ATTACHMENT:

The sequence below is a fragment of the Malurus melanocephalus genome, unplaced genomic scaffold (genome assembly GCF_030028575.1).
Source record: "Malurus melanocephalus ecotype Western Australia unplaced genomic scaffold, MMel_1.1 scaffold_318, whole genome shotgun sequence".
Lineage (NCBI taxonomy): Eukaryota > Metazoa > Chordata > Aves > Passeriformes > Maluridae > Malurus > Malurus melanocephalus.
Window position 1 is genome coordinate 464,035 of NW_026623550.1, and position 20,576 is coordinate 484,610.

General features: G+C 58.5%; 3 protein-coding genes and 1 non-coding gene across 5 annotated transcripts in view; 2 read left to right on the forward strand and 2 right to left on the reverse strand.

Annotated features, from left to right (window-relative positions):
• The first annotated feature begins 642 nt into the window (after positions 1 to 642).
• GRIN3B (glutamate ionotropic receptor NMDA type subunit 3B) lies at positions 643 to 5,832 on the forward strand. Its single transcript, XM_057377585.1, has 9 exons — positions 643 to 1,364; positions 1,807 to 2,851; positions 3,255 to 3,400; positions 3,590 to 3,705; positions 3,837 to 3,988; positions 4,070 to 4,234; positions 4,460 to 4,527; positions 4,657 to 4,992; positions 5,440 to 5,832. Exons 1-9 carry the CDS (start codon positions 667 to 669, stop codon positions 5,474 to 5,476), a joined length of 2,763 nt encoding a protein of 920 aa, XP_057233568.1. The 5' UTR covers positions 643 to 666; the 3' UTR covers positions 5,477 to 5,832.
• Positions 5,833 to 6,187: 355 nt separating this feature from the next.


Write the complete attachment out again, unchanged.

The sequence below is a fragment of the Malurus melanocephalus genome, unplaced genomic scaffold (genome assembly GCF_030028575.1).
Source record: "Malurus melanocephalus ecotype Western Australia unplaced genomic scaffold, MMel_1.1 scaffold_318, whole genome shotgun sequence".
Lineage (NCBI taxonomy): Eukaryota > Metazoa > Chordata > Aves > Passeriformes > Maluridae > Malurus > Malurus melanocephalus.
Window position 1 is genome coordinate 464,035 of NW_026623550.1, and position 20,576 is coordinate 484,610.

General features: G+C 58.5%; 3 protein-coding genes and 1 non-coding gene across 5 annotated transcripts in view; 2 read left to right on the forward strand and 2 right to left on the reverse strand.

Annotated features, from left to right (window-relative positions):
• The first annotated feature begins 642 nt into the window (after positions 1 to 642).
• GRIN3B (glutamate ionotropic receptor NMDA type subunit 3B) lies at positions 643 to 5,832 on the forward strand. Its single transcript, XM_057377585.1, has 9 exons — positions 643 to 1,364; positions 1,807 to 2,851; positions 3,255 to 3,400; positions 3,590 to 3,705; positions 3,837 to 3,988; positions 4,070 to 4,234; positions 4,460 to 4,527; positions 4,657 to 4,992; positions 5,440 to 5,832. Exons 1-9 carry the CDS (start codon positions 667 to 669, stop codon positions 5,474 to 5,476), a joined length of 2,763 nt encoding a protein of 920 aa, XP_057233568.1. The 5' UTR covers positions 643 to 666; the 3' UTR covers positions 5,477 to 5,832.
• Positions 5,833 to 6,187: 355 nt separating this feature from the next.